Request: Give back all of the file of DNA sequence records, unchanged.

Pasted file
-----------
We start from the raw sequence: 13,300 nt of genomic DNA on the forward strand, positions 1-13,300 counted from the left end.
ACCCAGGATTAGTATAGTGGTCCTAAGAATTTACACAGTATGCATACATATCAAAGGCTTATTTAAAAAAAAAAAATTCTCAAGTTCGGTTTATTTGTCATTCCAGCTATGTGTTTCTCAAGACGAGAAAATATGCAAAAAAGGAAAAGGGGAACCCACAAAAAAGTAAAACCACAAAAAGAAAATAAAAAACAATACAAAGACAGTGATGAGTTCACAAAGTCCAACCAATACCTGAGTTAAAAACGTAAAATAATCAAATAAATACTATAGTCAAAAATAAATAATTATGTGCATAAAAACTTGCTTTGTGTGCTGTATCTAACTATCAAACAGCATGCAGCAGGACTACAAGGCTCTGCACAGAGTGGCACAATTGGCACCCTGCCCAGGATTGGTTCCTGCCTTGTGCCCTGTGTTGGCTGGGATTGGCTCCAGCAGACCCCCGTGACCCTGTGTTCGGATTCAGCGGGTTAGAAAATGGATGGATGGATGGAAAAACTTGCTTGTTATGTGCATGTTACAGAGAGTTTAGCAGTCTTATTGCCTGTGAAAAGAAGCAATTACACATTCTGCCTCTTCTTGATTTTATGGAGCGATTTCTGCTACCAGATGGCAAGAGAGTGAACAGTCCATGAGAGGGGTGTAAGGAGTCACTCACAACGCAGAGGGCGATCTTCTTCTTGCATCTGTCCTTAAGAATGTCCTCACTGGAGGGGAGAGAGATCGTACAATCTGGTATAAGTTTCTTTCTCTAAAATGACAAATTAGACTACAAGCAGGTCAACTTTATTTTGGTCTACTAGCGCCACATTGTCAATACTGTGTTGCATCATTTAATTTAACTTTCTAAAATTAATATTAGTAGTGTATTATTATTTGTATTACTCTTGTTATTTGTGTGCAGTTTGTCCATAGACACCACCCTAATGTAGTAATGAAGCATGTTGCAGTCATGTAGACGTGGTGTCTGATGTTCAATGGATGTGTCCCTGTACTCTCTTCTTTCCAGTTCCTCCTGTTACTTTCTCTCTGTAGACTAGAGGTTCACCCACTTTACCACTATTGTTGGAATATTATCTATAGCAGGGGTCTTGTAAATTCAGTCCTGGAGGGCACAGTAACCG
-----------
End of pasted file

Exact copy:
We start from the raw sequence: 13,300 nt of genomic DNA on the forward strand, positions 1-13,300 counted from the left end.
ACCCAGGATTAGTATAGTGGTCCTAAGAATTTACACAGTATGCATACATATCAAAGGCTTATTTAAAAAAAAAAAATTCTCAAGTTCGGTTTATTTGTCATTCCAGCTATGTGTTTCTCAAGACGAGAAAATATGCAAAAAAGGAAAAGGGGAACCCACAAAAAAGTAAAACCACAAAAAGAAAATAAAAAACAATACAAAGACAGTGATGAGTTCACAAAGTCCAACCAATACCTGAGTTAAAAACGTAAAATAATCAAATAAATACTATAGTCAAAAATAAATAATTATGTGCATAAAAACTTGCTTTGTGTGCTGTATCTAACTATCAAACAGCATGCAGCAGGACTACAAGGCTCTGCACAGAGTGGCACAATTGGCACCCTGCCCAGGATTGGTTCCTGCCTTGTGCCCTGTGTTGGCTGGGATTGGCTCCAGCAGACCCCCGTGACCCTGTGTTCGGATTCAGCGGGTTAGAAAATGGATGGATGGATGGAAAAACTTGCTTGTTATGTGCATGTTACAGAGAGTTTAGCAGTCTTATTGCCTGTGAAAAGAAGCAATTACACATTCTGCCTCTTCTTGATTTTATGGAGCGATTTCTGCTACCAGATGGCAAGAGAGTGAACAGTCCATGAGAGGGGTGTAAGGAGTCACTCACAACGCAGAGGGCGATCTTCTTCTTGCATCTGTCCTTAAGAATGTCCTCACTGGAGGGGAGAGAGATCGTACAATCTGGTATAAGTTTCTTTCTCTAAAATGACAAATTAGACTACAAGCAGGTCAACTTTATTTTGGTCTACTAGCGCCACATTGTCAATACTGTGTTGCATCATTTAATTTAACTTTCTAAAATTAATATTAGTAGTGTATTATTATTTGTATTACTCTTGTTATTTGTGTGCAGTTTGTCCATAGACACCACCCTAATGTAGTAATGAAGCATGTTGCAGTCATGTAGACGTGGTGTCTGATGTTCAATGGATGTGTCCCTGTACTCTCTTCTTTCCAGTTCCTCCTGTTACTTTCTCTCTGTAGACTAGAGGTTCACCCACTTTACCACTATTGTTGGAATATTATCTATAGCAGGGGTCTTGTAAATTCAGTCCTGGAGGGCACAGTAACCG